How to be a girl


Real People, Real Stories

Marlo Mack and her young transgender daughter share their story in a short cartoon. Learn more on Marlo’s blog,  or check out her “How to Be a Girl” podcast.

Well, I suppose it’s time I started blogging about all of this.

Where to begin?

Just over five years ago, I had my first (and only) child. A boy! Cool! Boys love their moms, right? He’d be a hip, feminist guy like his dad, who loved Legos and martial arts and sci-fi but could cook, too. And I’d also be able to avoid all those icky Disney Princesses.

My son was barely three years old when he informed me that I’d got it wrong. Silly me: I’d been fooled, as so many of us are, by the whole penis/vagina thing. My child set me straight:

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    It can be difficult with everyone in the family – each person trying to comprehend in their own way.

    I was out to my family as a trans child during the 1950s and 1960s. I, myself, had no comprehension other than knowing that I am a girl same as my sister two years older. We were bathed together, I saw our anatomical situation and expected my body would change to be same as hers.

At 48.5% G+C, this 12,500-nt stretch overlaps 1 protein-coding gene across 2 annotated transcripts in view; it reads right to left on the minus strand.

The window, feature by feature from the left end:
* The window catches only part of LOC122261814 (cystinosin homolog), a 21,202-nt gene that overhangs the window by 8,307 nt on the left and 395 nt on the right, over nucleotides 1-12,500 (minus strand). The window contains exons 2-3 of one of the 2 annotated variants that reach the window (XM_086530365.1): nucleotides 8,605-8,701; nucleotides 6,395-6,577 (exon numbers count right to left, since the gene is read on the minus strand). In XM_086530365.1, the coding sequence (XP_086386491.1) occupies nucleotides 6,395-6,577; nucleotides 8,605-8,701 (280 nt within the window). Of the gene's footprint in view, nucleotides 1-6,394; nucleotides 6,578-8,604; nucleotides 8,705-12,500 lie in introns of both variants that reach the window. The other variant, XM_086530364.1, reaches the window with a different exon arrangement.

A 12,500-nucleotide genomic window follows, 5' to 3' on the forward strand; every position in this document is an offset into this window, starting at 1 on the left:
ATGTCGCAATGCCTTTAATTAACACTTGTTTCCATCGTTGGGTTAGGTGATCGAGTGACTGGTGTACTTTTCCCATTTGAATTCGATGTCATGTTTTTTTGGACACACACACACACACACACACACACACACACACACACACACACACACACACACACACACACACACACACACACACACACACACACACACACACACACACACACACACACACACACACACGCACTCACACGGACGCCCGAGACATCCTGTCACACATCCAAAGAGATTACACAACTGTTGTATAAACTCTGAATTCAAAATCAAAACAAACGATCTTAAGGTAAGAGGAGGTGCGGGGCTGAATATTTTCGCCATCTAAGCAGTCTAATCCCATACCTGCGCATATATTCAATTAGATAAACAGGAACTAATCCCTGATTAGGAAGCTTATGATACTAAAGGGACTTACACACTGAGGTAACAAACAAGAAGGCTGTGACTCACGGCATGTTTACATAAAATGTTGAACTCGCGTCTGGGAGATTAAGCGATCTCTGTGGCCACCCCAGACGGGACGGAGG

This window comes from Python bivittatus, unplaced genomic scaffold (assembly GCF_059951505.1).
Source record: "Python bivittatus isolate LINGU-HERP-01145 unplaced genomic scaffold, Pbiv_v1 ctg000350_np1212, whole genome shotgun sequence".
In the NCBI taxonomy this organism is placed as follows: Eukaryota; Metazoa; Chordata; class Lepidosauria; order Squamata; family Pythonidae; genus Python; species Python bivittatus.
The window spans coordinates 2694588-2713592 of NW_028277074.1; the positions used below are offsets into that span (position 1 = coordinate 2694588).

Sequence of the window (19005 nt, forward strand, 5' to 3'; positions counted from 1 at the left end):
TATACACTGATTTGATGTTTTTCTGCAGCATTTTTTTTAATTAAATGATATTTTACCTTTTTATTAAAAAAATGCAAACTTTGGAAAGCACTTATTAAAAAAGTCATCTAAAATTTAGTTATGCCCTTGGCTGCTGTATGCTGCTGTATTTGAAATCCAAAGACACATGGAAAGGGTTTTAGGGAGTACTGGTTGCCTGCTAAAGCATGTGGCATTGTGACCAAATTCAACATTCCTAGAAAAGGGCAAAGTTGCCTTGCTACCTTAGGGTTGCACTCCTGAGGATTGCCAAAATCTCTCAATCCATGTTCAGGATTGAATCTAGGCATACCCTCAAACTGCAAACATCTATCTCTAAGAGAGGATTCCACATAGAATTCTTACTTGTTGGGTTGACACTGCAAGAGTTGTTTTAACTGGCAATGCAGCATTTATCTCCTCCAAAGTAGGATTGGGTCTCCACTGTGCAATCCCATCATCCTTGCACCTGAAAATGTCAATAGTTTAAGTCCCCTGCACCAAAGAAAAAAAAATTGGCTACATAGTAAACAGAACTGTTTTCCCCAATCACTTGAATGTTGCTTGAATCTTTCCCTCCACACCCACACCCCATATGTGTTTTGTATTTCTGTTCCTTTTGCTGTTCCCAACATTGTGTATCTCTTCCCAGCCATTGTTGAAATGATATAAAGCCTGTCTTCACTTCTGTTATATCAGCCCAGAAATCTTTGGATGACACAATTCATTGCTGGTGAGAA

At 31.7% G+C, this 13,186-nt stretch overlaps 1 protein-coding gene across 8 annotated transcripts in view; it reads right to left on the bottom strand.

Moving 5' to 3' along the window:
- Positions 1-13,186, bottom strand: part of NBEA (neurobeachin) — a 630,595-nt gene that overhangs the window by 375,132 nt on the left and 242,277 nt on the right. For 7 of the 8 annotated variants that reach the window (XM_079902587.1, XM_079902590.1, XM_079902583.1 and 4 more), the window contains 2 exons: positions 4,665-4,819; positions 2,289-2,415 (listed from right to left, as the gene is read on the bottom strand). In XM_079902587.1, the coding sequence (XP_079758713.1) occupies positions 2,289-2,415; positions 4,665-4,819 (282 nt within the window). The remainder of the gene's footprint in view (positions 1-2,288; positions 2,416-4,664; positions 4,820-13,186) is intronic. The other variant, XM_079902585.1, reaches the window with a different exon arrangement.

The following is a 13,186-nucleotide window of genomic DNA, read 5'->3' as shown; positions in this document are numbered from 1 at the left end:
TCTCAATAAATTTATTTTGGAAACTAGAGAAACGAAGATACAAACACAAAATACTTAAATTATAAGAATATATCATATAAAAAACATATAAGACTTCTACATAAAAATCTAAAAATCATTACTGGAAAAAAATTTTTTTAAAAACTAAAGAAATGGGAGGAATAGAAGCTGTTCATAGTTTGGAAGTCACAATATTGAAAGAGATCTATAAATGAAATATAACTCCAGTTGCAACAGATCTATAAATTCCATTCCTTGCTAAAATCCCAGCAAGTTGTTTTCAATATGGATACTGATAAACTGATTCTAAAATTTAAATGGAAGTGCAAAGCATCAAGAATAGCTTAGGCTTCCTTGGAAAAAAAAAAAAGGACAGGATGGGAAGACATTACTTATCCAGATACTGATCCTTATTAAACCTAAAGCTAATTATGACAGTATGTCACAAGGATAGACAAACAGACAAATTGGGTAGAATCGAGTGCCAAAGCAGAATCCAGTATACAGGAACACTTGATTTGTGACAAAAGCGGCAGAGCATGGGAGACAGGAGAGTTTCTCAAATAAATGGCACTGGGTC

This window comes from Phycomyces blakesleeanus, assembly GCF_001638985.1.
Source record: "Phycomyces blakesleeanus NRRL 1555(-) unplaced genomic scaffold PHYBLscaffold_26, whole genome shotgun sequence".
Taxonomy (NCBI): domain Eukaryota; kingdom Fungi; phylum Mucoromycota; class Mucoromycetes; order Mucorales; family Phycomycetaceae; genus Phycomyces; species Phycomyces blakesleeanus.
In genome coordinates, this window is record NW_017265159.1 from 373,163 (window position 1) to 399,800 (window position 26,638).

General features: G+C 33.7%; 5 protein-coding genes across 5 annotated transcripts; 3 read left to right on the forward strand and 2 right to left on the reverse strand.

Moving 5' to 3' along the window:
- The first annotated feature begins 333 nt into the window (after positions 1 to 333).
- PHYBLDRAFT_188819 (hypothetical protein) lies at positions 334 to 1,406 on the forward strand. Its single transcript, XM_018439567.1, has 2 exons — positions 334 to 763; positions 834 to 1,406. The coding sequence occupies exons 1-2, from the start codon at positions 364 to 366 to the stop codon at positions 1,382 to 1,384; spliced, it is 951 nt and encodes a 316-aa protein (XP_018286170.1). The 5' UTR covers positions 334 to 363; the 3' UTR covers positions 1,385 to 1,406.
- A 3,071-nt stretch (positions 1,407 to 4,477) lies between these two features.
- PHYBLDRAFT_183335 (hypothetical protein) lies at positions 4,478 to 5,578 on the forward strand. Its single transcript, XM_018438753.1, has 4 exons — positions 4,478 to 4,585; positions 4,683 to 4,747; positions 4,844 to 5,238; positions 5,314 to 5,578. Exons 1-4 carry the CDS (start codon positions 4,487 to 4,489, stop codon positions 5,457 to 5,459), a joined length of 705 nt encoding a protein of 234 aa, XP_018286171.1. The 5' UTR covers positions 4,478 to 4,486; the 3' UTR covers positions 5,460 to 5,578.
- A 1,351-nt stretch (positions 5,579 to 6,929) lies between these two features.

My ‘feminine protesting’ – ‘I’m a girl!’ – certainly caught my parents and other adults off guard once the cuteness as a child wore off as I made my teen years.

    I perceived the difficulty I was putting my family through, I took advantage of trying to enjoy the boy’s life that they gave to me, yet eager to present as my true female self.

    No matter how well they present, our parents will, as part of being the parent, want to plan the best future for their children. We children are the ones who do what we can to achieve their approval. Somehow, our conflict finds a way for us to meet each other.

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